OF RIGHTS AND RESPONSIBILITIES
Florida law requires that your health care provider or health care facility recognize your rights while you are receiving medical care and that you respect the health care provider’s or health care facility’s right to expect certain behavior on the part of patients. You may request a copy of the full text of this law from your health care provider or health care facility. A summary of your rights and responsibilities follows:

A patient has the right to be treated with courtesy and respect, with appreciation of his or her individual dignity, and with protection of his or her need for privacy.

A patient has the right to a prompt and reasonable response to questions and requests.

A patient has the right to know who is providing medical services and who is responsible for his or her care.

A patient has the right to know what patient support services are available, including whether an interpreter is available if he or she does not speak English.

A patient has the right to know what rules and regulations apply to his or her conduct.

A patient has the right to be given by the health care provider information concerning diagnosis, planned course of treatment, alternatives, risks, and prognosis.

A patient has the right to refuse any treatment, except as otherwise provided by law.

A patient has the right to be given, upon request, full information and necessary counseling on the availability of known financial resources for his or her care.

A patient who is eligible for Medicare has the right to know, upon request and in advance of treatment, whether the health care provider or health care facility accepts the Medicare assignment rate.

A patient has the right to receive, upon request, prior to treatment, a reasonable estimate of charges for medical care.

A patient has the right to receive a copy of a reasonably clear and understandable, itemized bill and, upon request, to have the charges explained.

A patient has the right to impartial access to medical treatment or accommodations, regardless of race, national origin, religion, handicap, or source of payment.

A patient has the right to treatment for any emergency medical condition that will deteriorate from failure to provide treatment.

A patient has the right to know if medical treatment is for purposes of experimental research and to give his or her consent or refusal to participate in such experimental research.

A patient has the right to express grievances regarding any violation of his or her rights, as stated in Florida law, through the grievance procedure of the health care provider or health care facility which served him or her and to the appropriate state licensing agency.

A patient is responsible for providing to the health care provider, to the best of his or her knowledge, accurate and complete information about present complaints, past illnesses, hospitalizations, medications, and other matters relating to his or her health.

A patient is responsible for reporting unexpected changes in his or her condition to the health care provider.

A patient is responsible for reporting to the health care provider whether he or she comprehends a contemplated course of action and what is expected of him or her.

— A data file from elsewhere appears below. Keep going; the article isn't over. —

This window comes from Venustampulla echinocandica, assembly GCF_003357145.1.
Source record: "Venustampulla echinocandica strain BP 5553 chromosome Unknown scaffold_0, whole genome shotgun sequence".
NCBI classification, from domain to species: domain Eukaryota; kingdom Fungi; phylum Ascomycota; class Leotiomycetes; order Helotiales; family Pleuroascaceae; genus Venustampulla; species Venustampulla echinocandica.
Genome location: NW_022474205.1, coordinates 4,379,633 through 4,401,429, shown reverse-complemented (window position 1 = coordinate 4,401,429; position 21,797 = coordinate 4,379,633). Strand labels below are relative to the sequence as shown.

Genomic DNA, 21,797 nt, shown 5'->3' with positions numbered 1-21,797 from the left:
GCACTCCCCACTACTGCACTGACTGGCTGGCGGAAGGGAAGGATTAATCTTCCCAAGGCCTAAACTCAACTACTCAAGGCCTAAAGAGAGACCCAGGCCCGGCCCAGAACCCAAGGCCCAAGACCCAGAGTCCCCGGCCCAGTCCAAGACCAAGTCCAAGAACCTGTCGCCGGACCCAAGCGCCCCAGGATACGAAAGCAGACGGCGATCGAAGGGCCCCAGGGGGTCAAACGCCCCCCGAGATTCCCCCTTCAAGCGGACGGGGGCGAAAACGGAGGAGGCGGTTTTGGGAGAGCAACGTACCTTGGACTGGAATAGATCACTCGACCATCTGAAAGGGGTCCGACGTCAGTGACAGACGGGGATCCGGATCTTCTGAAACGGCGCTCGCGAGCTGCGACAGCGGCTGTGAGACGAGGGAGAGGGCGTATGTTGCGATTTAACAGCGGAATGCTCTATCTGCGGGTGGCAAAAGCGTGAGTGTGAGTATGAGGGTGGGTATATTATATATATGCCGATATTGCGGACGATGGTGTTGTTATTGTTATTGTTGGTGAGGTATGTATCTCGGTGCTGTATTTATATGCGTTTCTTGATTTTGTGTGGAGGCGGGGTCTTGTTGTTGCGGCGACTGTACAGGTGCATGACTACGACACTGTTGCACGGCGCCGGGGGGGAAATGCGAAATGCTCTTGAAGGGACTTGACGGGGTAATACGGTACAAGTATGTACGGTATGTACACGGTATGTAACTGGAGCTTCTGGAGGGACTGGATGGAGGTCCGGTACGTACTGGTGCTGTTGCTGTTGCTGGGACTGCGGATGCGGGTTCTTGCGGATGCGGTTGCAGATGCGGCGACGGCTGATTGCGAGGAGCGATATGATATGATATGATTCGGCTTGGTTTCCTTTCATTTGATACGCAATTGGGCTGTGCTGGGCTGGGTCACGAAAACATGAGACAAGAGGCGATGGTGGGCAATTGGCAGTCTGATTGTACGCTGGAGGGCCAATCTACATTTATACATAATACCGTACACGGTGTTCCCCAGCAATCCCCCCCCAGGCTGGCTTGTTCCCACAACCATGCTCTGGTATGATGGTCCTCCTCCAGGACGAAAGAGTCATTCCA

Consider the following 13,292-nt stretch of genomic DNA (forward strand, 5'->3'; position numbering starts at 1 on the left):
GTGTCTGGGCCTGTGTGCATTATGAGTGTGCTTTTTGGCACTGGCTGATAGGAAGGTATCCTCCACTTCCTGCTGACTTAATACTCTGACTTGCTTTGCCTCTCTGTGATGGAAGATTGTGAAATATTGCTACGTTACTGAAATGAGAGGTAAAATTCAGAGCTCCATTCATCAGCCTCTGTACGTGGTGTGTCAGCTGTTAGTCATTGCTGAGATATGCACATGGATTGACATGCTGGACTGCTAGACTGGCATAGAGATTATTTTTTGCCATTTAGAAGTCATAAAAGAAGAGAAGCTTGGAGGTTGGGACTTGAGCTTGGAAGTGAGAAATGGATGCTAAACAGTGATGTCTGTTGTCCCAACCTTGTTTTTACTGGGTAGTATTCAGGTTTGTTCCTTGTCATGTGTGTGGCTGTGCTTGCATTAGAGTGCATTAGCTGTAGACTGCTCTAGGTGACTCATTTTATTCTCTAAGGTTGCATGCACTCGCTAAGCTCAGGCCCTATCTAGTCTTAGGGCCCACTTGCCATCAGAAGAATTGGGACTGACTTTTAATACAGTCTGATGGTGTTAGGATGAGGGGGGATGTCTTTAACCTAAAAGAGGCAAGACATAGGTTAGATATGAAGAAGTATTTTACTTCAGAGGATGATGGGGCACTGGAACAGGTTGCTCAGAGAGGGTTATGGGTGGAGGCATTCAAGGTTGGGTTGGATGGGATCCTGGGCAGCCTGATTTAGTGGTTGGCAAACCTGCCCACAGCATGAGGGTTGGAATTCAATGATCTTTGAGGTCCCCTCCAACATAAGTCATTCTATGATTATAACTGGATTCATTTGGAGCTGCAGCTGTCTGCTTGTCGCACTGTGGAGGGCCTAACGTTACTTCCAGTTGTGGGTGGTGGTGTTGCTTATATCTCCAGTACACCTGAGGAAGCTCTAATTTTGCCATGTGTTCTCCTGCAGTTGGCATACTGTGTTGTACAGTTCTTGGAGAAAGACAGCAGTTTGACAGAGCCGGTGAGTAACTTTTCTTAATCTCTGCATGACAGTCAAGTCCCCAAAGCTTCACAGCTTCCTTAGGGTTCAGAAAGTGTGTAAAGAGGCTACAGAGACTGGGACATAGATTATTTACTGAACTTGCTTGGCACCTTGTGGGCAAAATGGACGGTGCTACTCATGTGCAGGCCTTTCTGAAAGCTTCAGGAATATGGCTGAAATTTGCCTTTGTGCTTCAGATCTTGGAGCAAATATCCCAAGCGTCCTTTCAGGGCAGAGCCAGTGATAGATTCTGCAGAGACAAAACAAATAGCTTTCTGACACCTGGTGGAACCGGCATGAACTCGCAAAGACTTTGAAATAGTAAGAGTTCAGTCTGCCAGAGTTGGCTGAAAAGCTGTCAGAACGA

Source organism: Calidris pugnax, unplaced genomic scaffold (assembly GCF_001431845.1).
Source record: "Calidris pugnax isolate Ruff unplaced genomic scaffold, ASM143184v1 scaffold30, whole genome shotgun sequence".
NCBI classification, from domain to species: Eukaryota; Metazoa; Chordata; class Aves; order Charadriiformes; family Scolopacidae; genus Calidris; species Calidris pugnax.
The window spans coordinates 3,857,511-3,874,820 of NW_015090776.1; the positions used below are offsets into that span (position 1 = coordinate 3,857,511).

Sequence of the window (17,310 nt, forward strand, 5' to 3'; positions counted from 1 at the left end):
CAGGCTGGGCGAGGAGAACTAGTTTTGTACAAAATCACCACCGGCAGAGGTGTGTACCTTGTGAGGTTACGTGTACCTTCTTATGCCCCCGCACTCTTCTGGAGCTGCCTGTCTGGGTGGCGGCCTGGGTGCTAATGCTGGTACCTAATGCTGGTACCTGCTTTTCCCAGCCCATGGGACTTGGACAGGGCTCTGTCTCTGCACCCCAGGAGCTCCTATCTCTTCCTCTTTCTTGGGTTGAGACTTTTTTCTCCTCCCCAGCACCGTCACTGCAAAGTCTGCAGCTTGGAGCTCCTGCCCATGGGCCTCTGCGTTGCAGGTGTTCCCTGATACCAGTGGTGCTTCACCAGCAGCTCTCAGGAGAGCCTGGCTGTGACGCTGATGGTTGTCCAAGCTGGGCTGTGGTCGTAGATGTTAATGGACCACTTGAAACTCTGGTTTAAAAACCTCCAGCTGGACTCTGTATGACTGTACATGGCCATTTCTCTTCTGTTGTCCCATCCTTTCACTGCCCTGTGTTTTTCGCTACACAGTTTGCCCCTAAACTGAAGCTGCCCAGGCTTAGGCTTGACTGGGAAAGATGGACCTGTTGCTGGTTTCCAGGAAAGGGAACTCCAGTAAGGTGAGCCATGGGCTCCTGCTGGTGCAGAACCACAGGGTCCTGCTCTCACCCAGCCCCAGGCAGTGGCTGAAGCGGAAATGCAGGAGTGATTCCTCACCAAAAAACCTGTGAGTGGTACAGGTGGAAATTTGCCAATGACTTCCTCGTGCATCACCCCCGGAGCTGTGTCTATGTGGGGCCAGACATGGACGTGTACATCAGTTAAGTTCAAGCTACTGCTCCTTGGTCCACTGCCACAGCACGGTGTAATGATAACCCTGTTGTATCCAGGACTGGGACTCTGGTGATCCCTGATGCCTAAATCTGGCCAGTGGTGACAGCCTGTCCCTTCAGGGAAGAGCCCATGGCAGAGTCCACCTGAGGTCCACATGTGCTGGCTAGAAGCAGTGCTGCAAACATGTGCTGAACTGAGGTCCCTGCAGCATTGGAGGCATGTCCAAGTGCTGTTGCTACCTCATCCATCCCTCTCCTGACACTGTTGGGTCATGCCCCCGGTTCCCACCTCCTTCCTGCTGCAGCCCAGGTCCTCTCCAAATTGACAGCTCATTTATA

A patient is responsible for following the treatment plan recommended by the health care provider.

A patient is responsible for keeping appointments and, when he or she is unable to do so for any reason, for notifying the health care provider or health care facility.

A patient is responsible for his or her actions if he or she refuses treatment or does not follow the health care provider’s instructions.

A patient is responsible for assuring that the financial obligations of his or her health care are fulfilled as promptly as possible.

A patient is responsible for following health care facility rules and regulations affecting patient care and conduct.

History.–s. 1, ch. 91-127; s. 65, ch. 92-289; s. 656, ch. 95-148; s. 21, ch. 98-89; s. 178, ch. 98-166; s. 64, ch. 99-397; s. 7, ch. 2001-53; s. 2, ch. 2001-116.
Health Freedom, Informed Choice & Consent and Religious Beliefs

Within the context of vaccination policy, complementary or alternative health care treatment does not in and of itself constitute a religious belief. The fundamental premise upon which complementary or alternative health care treatments are based is the view that healing is an innate process that relies upon the integrity of all the functional and physiological body systems, with the immune system as the primary feedback mechanism for maintaining the health of the organism.

Vaccination, the process of injecting foreign toxic materials into the bloodstream, is considered by many complementary or alternative health care practitioners and physicians to be in conflict with the tenets of traditional medical systems where the goal of medicine is to stimulate, strengthen and maintain healthy immune responses to both infectious agents and degenerative disease processes.

Many religious beliefs regard the physical body of a person as its “temple”, and they promote the sanctity of the internal milieu as sacred. This belief is congruent with the premises upon which alternative health care therapy is predicated.